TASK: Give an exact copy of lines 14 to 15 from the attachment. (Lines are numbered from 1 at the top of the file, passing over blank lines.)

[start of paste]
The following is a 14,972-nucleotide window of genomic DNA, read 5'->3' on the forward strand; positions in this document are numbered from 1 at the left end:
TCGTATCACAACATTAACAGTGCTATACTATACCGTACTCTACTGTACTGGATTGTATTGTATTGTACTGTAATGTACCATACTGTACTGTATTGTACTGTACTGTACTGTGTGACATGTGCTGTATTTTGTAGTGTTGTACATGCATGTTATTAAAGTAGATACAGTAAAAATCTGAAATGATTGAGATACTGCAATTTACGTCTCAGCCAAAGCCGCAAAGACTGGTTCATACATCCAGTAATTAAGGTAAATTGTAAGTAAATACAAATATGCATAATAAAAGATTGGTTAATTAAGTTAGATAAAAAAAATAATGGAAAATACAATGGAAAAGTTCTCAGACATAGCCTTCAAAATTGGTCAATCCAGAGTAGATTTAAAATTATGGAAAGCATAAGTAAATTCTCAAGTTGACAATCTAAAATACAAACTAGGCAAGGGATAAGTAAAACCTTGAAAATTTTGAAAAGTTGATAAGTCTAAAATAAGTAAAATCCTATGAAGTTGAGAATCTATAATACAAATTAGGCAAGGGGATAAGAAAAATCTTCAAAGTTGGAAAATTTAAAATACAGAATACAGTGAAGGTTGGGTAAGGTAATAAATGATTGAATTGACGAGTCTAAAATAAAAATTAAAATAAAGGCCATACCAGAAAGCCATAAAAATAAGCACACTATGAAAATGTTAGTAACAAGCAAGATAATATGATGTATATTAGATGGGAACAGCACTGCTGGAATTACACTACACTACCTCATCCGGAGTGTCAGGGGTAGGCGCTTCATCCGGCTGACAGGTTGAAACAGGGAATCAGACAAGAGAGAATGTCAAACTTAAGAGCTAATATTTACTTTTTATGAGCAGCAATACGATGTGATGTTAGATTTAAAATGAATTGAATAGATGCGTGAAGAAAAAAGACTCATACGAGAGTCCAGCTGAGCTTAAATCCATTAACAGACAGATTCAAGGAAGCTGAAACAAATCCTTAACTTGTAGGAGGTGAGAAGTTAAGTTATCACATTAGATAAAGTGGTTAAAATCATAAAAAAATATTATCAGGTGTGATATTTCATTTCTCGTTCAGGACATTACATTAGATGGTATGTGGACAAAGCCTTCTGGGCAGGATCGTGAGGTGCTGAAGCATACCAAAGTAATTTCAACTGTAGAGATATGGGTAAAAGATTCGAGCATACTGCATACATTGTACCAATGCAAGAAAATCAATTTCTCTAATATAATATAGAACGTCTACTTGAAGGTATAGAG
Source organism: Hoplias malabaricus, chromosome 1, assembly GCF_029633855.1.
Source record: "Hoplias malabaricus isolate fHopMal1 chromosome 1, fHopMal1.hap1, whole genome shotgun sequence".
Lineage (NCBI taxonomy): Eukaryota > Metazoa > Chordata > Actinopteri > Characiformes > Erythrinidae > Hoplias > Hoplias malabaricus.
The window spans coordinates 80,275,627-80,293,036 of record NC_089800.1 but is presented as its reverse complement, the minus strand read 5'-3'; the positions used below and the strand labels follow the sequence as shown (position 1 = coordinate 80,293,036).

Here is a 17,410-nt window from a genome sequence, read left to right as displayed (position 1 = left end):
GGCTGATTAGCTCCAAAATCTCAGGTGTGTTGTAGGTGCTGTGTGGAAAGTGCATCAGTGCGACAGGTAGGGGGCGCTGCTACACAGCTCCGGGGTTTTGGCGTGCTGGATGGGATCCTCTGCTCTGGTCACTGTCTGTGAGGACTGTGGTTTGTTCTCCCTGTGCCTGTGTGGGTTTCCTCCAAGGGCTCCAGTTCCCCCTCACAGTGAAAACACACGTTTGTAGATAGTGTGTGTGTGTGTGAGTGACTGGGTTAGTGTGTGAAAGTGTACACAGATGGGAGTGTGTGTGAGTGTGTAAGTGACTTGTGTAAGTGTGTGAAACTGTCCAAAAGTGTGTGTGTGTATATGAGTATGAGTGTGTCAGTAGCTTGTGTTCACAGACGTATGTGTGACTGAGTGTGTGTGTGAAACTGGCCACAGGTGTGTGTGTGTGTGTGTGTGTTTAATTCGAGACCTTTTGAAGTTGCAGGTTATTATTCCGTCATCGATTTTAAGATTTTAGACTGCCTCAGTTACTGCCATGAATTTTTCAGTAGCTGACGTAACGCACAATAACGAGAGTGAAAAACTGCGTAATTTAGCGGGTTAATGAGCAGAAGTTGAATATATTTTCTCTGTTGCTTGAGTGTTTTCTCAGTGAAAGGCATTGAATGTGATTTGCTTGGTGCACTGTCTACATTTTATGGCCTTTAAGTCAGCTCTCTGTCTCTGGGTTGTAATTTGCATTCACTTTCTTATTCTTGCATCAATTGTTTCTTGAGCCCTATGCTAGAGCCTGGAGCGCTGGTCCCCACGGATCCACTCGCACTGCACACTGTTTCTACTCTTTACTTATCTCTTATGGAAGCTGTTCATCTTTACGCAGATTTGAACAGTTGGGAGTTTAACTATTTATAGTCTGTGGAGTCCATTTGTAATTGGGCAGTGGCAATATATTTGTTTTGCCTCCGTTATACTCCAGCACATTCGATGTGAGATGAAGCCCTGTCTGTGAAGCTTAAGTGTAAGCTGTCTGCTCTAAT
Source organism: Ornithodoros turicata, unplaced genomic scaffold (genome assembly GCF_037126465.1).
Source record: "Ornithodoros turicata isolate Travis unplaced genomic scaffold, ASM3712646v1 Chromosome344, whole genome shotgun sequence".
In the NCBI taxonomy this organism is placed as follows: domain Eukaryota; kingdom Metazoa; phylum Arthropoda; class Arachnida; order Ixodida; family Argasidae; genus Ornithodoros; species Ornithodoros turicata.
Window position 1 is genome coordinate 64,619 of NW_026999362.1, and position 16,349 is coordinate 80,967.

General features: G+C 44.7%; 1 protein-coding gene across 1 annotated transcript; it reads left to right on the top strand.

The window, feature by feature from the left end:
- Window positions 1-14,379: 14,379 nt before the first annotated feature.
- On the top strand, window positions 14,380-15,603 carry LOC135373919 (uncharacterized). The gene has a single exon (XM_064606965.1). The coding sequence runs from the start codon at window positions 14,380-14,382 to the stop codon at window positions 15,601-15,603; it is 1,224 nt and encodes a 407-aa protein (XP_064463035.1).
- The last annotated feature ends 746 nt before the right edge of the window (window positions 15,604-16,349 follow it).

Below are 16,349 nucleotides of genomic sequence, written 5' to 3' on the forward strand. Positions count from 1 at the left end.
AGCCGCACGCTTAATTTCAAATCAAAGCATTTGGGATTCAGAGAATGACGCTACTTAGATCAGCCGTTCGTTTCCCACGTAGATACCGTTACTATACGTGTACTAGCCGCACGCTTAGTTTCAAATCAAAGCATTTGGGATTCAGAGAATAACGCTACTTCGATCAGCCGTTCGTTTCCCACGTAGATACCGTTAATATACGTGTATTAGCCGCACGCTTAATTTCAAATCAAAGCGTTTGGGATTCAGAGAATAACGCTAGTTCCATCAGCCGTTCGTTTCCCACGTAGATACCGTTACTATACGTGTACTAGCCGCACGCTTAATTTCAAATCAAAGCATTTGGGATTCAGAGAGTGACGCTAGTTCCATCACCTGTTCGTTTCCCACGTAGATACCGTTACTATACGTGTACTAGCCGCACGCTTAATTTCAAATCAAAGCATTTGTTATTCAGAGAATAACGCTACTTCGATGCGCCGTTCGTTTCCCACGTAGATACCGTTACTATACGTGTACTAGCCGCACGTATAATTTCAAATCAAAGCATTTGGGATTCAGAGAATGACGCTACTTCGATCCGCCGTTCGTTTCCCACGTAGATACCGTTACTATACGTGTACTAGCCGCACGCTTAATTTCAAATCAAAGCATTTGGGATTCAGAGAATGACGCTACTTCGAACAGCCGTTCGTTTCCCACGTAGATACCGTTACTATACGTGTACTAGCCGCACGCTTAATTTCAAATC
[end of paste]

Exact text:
The window, feature by feature from the left end:
- Window positions 1-14,379: 14,379 nt before the first annotated feature.